Turkey, Stuffing and Canterbury
And now, to the day's top story: While the Vatican's Turkey Day doesn't fall until next week, when Pope Benedict leaves Rome for his three-day pilgrimage to Istanbul and Ankara, American Thanksgiving was a full one in Rome as Pope Benedict received the archbishop of Canterbury, Dr Rowan Williams, in private audience. The pontiff and the Anglican primate also led Midday Prayer from the Liturgy of the Hours for the Vatican and Lambeth delegations in the Apostolic Palace's Redemptoris Mater chapel.
In part of his address to the archbishop and his entourage, Benedict said the following:
In the present context... and especially in the secularized Western world, there are many negative influences and pressures which affect Christians and Christian communities. Over the last three years you have spoken openly about the strains and difficulties besetting the Anglican Communion and consequently about the uncertainty of the future of the Communion itself. Recent developments, especially concerning the ordained ministry and certain moral teachings, have affected not only internal relations within the Anglican Communion but also relations between the Anglican Communion and the Catholic Church. We believe that these matters, which are presently under discussion within the Anglican Communion, are of vital importance to the preaching of the Gospel in its integrity, and that your current discussions will shape the future of our relations. It is to be hoped that the work of the theological dialogue, which had registered no small degree of agreement on these and other important theological matters, will continue be taken seriously in your discernment. In these deliberations we accompany you with heartfelt prayer. It is our fervent hope that the Anglican Communion will remain grounded in the Gospels and the Apostolic Tradition which form our common patrimony and are the basis of our common aspiration to work for full visible unity.(Rowan's greeting here.)
The world needs our witness and the strength which comes from an undivided proclamation of the Gospel. The immense sufferings of the human family and the forms of injustice that adversely affect the lives of so many people constitute an urgent call for our shared witness and service. Precisely for this reason, and even amidst present difficulties, it is important that we continue our theological dialogue. I hope that your visit will assist in finding constructive ways forward in the current circumstances.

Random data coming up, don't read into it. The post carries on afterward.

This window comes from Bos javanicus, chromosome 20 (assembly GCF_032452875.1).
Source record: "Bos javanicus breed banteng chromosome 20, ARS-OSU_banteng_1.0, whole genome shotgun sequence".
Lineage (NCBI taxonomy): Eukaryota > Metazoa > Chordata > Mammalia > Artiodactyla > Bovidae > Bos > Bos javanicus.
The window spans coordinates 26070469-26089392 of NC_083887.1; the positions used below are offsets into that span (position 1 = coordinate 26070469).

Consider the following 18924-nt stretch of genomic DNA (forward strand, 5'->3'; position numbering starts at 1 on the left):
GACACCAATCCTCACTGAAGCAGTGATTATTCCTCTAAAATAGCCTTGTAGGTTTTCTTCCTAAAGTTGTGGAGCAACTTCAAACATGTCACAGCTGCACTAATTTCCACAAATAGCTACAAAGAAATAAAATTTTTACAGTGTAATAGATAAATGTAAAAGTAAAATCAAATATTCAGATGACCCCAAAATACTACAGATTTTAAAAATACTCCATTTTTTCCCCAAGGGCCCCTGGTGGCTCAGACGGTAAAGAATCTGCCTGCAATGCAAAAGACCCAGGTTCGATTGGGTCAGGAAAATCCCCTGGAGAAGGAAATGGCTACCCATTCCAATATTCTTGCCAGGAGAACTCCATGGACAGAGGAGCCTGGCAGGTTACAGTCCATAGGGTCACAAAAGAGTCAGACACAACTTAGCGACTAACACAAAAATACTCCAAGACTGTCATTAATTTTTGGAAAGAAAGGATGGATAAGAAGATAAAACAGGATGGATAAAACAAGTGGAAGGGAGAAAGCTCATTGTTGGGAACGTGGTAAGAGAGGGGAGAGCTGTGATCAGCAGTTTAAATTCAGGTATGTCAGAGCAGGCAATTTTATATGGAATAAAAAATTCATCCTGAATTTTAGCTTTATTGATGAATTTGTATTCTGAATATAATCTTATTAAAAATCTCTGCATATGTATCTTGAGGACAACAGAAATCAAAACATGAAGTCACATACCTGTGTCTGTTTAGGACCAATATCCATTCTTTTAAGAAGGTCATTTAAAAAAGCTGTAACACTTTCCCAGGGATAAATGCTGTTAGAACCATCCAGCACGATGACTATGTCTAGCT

At the close of their encounter -- 25 minutes of which were spent one-on-one -- a "common declaration" was issued by the two leaders. A snip:
True ecumenism goes beyond theological dialogue; it touches our spiritual lives and our common witness. As our dialogue has developed, many Catholics and Anglicans have found in each other a love for Christ which invites us into practical co-operation and service. This fellowship in the service of Christ, experienced by many of our communities around the world, adds a further impetus to our relationship. The International Anglican - Roman Catholic Commission for Unity and Mission (IARCCUM) has been engaged in an exploration of the appropriate ways in which our shared mission to proclaim new life in Christ to the world can be advanced and nurtured. Their report, which sets out both a summary of the central conclusions of ARCIC and makes proposals for growing together in mission and witness, has recently been completed and submitted for review to the Anglican Communion Office and the Pontifical Council for Promoting Christian Unity, and we express our gratitude for their work.
In this fraternal visit, we celebrate the good which has come from these four decades of dialogue. We are grateful to God for the gifts of grace which have accompanied them. At the same time, our long journey together makes it necessary to acknowledge publicly the challenge represented by new developments which, besides being divisive for Anglicans, present serious obstacles to our ecumenical progress. It is a matter of urgency, therefore, that in renewing our commitment to pursue the path towards full visible communion in the truth and love of Christ, we also commit ourselves in our continuing dialogue to address the important issues involved in the emerging ecclesiological and ethical factors making that journey more difficult and arduous.From the UK press, The Times reports one positive result from the first in-depth meeting between the two: "A source said that the two men, both highly intellectual academic theologians, had forged a strong bond." But the Telegraph, while praising Benedict XVI's ability to "emerge as a beaming pastor with possibly the finest theological mind in the Church," heads its lead comment piece with an ominous sentence: "The archbishop's days are numbered."
The report gives new airing to the rampant speculation in Anglican circles that, after a tenure of just over five years, Williams will leave office following the colliding planes of the communion enter into "formal schism" at the 2008 Lambeth Conference -- the decennial convocation of the bishops of global Anglicanism -- to be succeeded by the archbishop of York, Dr John Sentamu.
Tomorrow afternoon, the archbishop will preside at evening prayer in S. Maria sopra Minerva alongside the basilica's titular, Cardinal Cormac Murphy-O'Connor of Westminster. The vespers will celebrate the 40th anniversary of Rome's Anglican Centre. On Sunday, the visit will end with a flourish as the Canterbury prelate offers an Anglican "Festival Eucharist" in S. Sabina, the traditional home of the papal liturgy of Ash Wednesday.
Notably, word is that the Dominican mother-church was not always the envisioned venue: the service's initially proposed site was said to be the Patriarchal Basilica of St Paul's Outside the Walls.
PHOTO 1: Reuters/ACNS
PHOTO 2: AP/Alessandro Bianchi